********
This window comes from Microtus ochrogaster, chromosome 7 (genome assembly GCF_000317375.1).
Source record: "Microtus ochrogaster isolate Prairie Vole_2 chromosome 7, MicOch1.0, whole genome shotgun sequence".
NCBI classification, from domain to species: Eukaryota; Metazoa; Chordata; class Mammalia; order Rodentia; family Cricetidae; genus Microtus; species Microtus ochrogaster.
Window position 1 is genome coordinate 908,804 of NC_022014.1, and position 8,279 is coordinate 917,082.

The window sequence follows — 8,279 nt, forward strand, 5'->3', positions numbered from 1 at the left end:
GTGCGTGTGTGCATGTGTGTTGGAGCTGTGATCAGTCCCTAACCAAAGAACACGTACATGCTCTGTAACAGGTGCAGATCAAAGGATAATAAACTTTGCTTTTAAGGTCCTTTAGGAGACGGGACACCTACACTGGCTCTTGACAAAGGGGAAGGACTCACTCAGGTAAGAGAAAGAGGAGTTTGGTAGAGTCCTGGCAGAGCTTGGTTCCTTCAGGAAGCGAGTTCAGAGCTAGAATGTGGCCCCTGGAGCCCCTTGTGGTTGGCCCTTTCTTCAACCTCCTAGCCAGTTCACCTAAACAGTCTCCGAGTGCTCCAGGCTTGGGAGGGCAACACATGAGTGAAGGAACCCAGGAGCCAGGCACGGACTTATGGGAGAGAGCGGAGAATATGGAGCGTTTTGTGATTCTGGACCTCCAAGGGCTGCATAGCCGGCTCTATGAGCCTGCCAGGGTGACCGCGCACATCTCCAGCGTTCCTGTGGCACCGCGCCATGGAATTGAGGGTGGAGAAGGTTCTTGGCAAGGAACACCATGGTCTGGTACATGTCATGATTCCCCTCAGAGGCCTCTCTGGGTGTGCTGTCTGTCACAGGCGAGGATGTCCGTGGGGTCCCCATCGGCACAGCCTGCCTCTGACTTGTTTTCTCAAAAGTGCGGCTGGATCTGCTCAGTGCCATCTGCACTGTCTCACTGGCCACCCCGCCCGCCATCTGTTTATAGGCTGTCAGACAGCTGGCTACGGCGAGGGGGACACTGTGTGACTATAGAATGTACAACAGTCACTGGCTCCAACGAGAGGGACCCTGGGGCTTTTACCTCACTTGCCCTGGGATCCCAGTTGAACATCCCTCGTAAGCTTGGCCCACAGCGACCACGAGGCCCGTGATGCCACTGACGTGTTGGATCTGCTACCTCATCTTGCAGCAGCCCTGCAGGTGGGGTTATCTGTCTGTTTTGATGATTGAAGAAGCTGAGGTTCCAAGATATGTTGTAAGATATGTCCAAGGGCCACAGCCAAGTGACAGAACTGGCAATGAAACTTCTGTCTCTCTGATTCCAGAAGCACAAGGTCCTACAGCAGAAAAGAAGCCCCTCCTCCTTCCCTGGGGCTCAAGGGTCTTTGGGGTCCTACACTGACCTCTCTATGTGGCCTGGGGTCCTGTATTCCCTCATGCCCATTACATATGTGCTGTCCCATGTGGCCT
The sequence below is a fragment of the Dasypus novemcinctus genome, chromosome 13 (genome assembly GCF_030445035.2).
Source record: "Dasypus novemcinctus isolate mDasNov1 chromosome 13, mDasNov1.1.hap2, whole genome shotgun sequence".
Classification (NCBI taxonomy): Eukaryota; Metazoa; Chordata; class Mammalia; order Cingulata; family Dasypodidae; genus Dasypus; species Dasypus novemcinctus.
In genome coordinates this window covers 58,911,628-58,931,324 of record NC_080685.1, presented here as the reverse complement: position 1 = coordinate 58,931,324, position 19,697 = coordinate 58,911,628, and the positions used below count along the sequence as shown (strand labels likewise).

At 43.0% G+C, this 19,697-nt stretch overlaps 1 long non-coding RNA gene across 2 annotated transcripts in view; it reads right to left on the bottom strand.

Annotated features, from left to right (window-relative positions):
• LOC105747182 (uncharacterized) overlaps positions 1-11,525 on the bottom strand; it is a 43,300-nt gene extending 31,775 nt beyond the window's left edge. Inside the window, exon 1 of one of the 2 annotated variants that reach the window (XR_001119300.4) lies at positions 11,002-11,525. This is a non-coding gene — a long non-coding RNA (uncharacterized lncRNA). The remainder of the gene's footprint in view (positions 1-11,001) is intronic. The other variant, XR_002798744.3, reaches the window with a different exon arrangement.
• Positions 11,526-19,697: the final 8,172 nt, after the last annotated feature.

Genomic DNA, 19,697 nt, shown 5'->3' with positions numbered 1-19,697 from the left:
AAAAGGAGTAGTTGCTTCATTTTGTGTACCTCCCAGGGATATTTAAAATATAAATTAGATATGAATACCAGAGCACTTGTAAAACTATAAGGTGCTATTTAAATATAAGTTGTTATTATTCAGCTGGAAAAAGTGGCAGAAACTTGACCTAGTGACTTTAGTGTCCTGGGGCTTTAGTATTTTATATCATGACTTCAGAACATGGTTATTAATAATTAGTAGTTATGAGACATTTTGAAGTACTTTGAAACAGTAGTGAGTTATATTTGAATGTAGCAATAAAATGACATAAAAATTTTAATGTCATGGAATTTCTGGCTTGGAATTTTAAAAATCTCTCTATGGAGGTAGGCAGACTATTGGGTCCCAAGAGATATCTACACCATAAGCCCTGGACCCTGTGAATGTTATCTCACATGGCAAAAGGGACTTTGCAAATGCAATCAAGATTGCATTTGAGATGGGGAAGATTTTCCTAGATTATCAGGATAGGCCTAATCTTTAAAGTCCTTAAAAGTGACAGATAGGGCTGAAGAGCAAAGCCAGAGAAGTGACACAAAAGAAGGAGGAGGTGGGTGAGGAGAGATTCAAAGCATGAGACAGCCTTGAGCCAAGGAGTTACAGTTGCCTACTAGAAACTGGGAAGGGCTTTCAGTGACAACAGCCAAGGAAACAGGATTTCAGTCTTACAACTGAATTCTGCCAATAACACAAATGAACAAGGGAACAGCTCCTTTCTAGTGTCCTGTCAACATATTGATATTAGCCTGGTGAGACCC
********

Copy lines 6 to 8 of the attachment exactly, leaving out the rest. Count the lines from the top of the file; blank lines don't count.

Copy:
GTGCGTGTGTGCATGTGTGTTGGAGCTGTGATCAGTCCCTAACCAAAGAACACGTACATGCTCTGTAACAGGTGCAGATCAAAGGATAATAAACTTTGCTTTTAAGGTCCTTTAGGAGACGGGACACCTACACTGGCTCTTGACAAAGGGGAAGGACTCACTCAGGTAAGAGAAAGAGGAGTTTGGTAGAGTCCTGGCAGAGCTTGGTTCCTTCAGGAAGCGAGTTCAGAGCTAGAATGTGGCCCCTGGAGCCCCTTGTGGTTGGCCCTTTCTTCAACCTCCTAGCCAGTTCACCTAAACAGTCTCCGAGTGCTCCAGGCTTGGGAGGGCAACACATGAGTGAAGGAACCCAGGAGCCAGGCACGGACTTATGGGAGAGAGCGGAGAATATGGAGCGTTTTGTGATTCTGGACCTCCAAGGGCTGCATAGCCGGCTCTATGAGCCTGCCAGGGTGACCGCGCACATCTCCAGCGTTCCTGTGGCACCGCGCCATGGAATTGAGGGTGGAGAAGGTTCTTGGCAAGGAACACCATGGTCTGGTACATGTCATGATTCCCCTCAGAGGCCTCTCTGGGTGTGCTGTCTGTCACAGGCGAGGATGTCCGTGGGGTCCCCATCGGCACAGCCTGCCTCTGACTTGTTTTCTCAAAAGTGCGGCTGGATCTGCTCAGTGCCATCTGCACTGTCTCACTGGCCACCCCGCCCGCCATCTGTTTATAGGCTGTCAGACAGCTGGCTACGGCGAGGGGGACACTGTGTGACTATAGAATGTACAACAGTCACTGGCTCCAACGAGAGGGACCCTGGGGCTTTTACCTCACTTGCCCTGGGATCCCAGTTGAACATCCCTCGTAAGCTTGGCCCACAGCGACCACGAGGCCCGTGATGCCACTGACGTGTTGGATCTGCTACCTCATCTTGCAGCAGCCCTGCAGGTGGGGTTATCTGTCTGTTTTGATGATTGAAGAAGCTGAGGTTCCAAGATATGTTGTAAGATATGTCCAAGGGCCACAGCCAAGTGACAGAACTGGCAATGAAACTTCTGTCTCTCTGATTCCAGAAGCACAAGGTCCTACAGCAGAAAAGAAGCCCCTCCTCCTTCCCTGGGGCTCAAGGGTCTTTGGGGTCCTACACTGACCTCTCTATGTGGCCTGGGGTCCTGTATTCCCTCATGCCCATTACATATGTGCTGTCCCATGTGGCCT
The sequence below is a fragment of the Dasypus novemcinctus genome, chromosome 13 (genome assembly GCF_030445035.2).
Source record: "Dasypus novemcinctus isolate mDasNov1 chromosome 13, mDasNov1.1.hap2, whole genome shotgun sequence".